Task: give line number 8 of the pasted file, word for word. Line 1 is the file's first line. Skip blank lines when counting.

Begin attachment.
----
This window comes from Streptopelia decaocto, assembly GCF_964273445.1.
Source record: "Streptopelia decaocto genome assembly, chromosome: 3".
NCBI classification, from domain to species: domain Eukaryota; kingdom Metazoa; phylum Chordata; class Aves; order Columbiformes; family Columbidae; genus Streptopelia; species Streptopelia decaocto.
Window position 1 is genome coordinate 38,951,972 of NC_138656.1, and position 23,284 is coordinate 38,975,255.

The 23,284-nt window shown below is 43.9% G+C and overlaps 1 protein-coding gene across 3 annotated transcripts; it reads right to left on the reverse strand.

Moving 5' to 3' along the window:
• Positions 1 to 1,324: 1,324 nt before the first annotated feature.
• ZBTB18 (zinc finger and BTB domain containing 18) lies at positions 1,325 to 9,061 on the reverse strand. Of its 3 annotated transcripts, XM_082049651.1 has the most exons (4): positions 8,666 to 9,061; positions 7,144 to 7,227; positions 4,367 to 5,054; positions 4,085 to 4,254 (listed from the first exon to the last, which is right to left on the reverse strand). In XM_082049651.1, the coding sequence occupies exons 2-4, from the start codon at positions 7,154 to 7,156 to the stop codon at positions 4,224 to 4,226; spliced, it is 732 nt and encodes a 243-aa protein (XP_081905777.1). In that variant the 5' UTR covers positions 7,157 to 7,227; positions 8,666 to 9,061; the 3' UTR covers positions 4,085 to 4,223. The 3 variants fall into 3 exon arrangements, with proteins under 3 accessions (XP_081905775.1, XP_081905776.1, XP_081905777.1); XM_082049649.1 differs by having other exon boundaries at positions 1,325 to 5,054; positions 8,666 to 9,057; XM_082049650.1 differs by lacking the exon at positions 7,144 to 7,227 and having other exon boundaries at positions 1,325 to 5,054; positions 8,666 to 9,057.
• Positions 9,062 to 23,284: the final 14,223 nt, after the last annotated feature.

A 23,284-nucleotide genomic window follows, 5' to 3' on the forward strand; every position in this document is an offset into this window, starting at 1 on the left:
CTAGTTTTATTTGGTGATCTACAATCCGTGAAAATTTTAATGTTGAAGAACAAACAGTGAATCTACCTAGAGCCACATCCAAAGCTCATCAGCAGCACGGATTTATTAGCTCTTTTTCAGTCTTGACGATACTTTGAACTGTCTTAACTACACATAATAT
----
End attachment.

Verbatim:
• ZBTB18 (zinc finger and BTB domain containing 18) lies at positions 1,325 to 9,061 on the reverse strand. Of its 3 annotated transcripts, XM_082049651.1 has the most exons (4): positions 8,666 to 9,061; positions 7,144 to 7,227; positions 4,367 to 5,054; positions 4,085 to 4,254 (listed from the first exon to the last, which is right to left on the reverse strand). In XM_082049651.1, the coding sequence occupies exons 2-4, from the start codon at positions 7,154 to 7,156 to the stop codon at positions 4,224 to 4,226; spliced, it is 732 nt and encodes a 243-aa protein (XP_081905777.1). In that variant the 5' UTR covers positions 7,157 to 7,227; positions 8,666 to 9,061; the 3' UTR covers positions 4,085 to 4,223. The 3 variants fall into 3 exon arrangements, with proteins under 3 accessions (XP_081905775.1, XP_081905776.1, XP_081905777.1); XM_082049649.1 differs by having other exon boundaries at positions 1,325 to 5,054; positions 8,666 to 9,057; XM_082049650.1 differs by lacking the exon at positions 7,144 to 7,227 and having other exon boundaries at positions 1,325 to 5,054; positions 8,666 to 9,057.